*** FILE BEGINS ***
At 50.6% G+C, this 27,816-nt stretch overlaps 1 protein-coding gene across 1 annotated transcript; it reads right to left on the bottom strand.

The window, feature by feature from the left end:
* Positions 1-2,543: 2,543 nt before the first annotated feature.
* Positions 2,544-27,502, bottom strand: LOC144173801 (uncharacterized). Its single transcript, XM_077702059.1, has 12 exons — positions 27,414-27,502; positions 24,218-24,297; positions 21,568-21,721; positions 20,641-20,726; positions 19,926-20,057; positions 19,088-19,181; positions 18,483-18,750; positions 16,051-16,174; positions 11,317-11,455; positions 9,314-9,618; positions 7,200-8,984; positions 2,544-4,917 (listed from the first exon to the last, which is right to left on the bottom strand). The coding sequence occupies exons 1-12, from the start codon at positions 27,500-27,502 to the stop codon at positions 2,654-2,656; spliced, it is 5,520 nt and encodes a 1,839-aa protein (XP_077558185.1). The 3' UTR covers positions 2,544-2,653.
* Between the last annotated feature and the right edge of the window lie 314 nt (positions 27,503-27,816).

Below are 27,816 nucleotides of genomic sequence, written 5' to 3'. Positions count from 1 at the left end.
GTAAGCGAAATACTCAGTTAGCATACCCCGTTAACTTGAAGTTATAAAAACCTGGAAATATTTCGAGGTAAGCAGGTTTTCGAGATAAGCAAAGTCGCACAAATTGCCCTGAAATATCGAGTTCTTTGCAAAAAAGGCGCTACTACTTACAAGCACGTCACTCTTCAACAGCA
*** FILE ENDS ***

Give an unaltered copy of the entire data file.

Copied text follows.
At 50.6% G+C, this 27,816-nt stretch overlaps 1 protein-coding gene across 1 annotated transcript; it reads right to left on the bottom strand.

The window, feature by feature from the left end:
* Positions 1-2,543: 2,543 nt before the first annotated feature.
* Positions 2,544-27,502, bottom strand: LOC144173801 (uncharacterized). Its single transcript, XM_077702059.1, has 12 exons — positions 27,414-27,502; positions 24,218-24,297; positions 21,568-21,721; positions 20,641-20,726; positions 19,926-20,057; positions 19,088-19,181; positions 18,483-18,750; positions 16,051-16,174; positions 11,317-11,455; positions 9,314-9,618; positions 7,200-8,984; positions 2,544-4,917 (listed from the first exon to the last, which is right to left on the bottom strand). The coding sequence occupies exons 1-12, from the start codon at positions 27,500-27,502 to the stop codon at positions 2,654-2,656; spliced, it is 5,520 nt and encodes a 1,839-aa protein (XP_077558185.1). The 3' UTR covers positions 2,544-2,653.
* Between the last annotated feature and the right edge of the window lie 314 nt (positions 27,503-27,816).

Below are 27,816 nucleotides of genomic sequence, written 5' to 3'. Positions count from 1 at the left end.
GTAAGCGAAATACTCAGTTAGCATACCCCGTTAACTTGAAGTTATAAAAACCTGGAAATATTTCGAGGTAAGCAGGTTTTCGAGATAAGCAAAGTCGCACAAATTGCCCTGAAATATCGAGTTCTTTGCAAAAAAGGCGCTACTACTTACAAGCACGTCACTCTTCAACAGCA